How do you report on issues that happen outside the public limelight? Or avoid the impact of your own presence? Operating undercover enables journalists to immerse themselves into the criminal underworld, human trafficking, skinhead circles, dirty hospitals or poorly secured airfields. Western journalists only occasionally use disguises or hidden cameras. But for some of Africa's best investigative journalists it is their trademark and, often, the only way to get stories to the surface that would otherwise remain hidden.
OneWorld, ZAM Magazine and the association of investigative journalists VVOJ present an evening with renowned African journalists Anas Aremeyaw Anas and Selay Kouassi.
Ghanaian Anas was hailed by Barack Obama as "a courageous journalist who risks his life to tell the truth." He is a master of disguise who not only reveals abuses, but also brings those responsible to justice. He regularly works for Al Jazeera and partnered with Sanne Terlingen on her award-winning report on child sex tourism in Ghana.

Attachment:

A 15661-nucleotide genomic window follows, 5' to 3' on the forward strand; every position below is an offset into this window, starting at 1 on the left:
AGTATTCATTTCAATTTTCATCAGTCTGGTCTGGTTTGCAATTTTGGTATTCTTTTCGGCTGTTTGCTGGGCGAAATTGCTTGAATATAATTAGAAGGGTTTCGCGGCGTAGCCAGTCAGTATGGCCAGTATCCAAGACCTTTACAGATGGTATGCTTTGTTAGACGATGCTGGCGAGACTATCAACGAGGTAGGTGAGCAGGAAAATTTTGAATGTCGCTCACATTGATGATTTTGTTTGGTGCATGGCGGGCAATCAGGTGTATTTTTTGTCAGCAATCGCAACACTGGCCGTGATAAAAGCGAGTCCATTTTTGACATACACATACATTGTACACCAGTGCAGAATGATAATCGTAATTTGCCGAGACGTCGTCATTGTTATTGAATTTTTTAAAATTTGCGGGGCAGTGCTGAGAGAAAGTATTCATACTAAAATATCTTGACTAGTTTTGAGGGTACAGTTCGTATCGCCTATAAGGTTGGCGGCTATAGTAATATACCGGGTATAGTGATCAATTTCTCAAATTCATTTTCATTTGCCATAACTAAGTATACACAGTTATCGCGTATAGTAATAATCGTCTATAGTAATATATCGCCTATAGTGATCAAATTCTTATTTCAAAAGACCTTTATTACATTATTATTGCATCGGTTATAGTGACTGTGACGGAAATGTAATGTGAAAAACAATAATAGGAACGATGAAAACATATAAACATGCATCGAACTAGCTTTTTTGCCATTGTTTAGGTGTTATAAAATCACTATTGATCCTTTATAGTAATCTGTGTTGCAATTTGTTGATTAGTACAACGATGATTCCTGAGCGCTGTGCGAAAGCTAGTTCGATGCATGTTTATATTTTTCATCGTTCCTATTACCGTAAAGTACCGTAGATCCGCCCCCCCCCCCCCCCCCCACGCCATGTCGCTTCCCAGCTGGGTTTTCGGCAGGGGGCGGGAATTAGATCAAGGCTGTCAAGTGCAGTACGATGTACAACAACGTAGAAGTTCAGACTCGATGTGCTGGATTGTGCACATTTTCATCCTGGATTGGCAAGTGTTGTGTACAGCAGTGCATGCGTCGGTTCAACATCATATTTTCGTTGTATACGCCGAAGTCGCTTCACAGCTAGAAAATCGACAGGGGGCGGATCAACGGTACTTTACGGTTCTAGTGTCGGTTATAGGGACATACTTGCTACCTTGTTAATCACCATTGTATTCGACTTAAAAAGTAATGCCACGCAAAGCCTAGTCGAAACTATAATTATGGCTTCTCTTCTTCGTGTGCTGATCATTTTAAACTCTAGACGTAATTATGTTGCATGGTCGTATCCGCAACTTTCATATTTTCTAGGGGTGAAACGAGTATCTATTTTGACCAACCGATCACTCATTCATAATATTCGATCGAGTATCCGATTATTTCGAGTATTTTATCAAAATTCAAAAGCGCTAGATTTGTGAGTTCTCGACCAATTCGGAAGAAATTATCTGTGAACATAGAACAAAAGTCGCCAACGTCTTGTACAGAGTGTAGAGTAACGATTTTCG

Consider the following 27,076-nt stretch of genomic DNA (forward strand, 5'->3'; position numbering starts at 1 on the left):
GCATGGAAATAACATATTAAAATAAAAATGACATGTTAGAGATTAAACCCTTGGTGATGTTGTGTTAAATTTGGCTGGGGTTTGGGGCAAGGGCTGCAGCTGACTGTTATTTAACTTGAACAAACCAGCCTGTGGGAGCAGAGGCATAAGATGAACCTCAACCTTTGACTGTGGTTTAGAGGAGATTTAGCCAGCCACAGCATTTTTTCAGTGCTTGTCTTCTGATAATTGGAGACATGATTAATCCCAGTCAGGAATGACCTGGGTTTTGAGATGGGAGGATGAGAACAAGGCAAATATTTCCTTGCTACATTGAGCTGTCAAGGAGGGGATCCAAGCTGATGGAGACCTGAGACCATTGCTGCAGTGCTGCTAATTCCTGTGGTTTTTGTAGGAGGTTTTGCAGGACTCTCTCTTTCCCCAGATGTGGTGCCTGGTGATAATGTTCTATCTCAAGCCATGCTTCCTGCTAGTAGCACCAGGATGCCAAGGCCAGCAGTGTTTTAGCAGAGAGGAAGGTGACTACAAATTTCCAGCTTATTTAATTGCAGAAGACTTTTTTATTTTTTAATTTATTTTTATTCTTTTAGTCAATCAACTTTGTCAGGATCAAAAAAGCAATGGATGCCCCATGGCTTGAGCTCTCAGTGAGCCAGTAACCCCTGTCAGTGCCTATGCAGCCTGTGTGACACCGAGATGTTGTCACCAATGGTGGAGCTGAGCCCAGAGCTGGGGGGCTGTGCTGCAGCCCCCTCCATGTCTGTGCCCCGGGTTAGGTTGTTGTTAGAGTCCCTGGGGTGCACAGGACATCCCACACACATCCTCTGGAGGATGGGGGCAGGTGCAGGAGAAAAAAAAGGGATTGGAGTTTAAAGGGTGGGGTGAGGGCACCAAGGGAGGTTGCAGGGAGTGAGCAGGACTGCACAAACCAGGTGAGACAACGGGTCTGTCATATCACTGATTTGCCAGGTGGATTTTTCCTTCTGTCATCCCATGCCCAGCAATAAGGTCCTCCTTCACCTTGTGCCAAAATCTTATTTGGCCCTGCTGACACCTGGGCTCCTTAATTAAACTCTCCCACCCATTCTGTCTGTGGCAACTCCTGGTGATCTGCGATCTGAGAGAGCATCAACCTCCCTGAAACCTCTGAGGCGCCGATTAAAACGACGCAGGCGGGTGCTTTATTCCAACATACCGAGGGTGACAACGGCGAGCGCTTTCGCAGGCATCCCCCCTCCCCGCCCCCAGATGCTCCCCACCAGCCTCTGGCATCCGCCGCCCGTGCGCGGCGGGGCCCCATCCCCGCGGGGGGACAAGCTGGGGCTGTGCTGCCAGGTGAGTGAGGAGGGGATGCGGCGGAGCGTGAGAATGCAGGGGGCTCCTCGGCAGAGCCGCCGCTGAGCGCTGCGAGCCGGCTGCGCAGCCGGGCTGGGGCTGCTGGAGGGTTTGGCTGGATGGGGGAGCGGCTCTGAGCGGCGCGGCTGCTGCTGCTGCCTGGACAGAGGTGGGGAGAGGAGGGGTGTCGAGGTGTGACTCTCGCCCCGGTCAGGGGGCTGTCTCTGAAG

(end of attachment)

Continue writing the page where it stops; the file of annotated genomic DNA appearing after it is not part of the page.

Kouassi (Ivory Coast) gained fame with his explosive report on FairTrade, done in cooperation with ZAM and Dutch colleagues. The ‘FairTrade Chocolate Rip-off’ was nominated for the prestigious Dutch ‘De Tegel’ prize. Kouassi’s reports have been published by The Guardian and several Dutch newspapers.
On the Dutch side, award-winning ‘Zembla’ reporter Ton van der Ham will talk about his own undercover experiences.
Discussion will then ensue on the question: how far do you go? Anas injecting himself with heroin in preparation for an undercover report in a psychiatric institution. He almost didn’t make it out. In general, he has had to pay a high price for his work: he can never show his face, not even at the event in De Zwijger.
The presentation is in the hands of Nico Haasbroek (VVOJ) and Sanne Terlingen (OneWorld).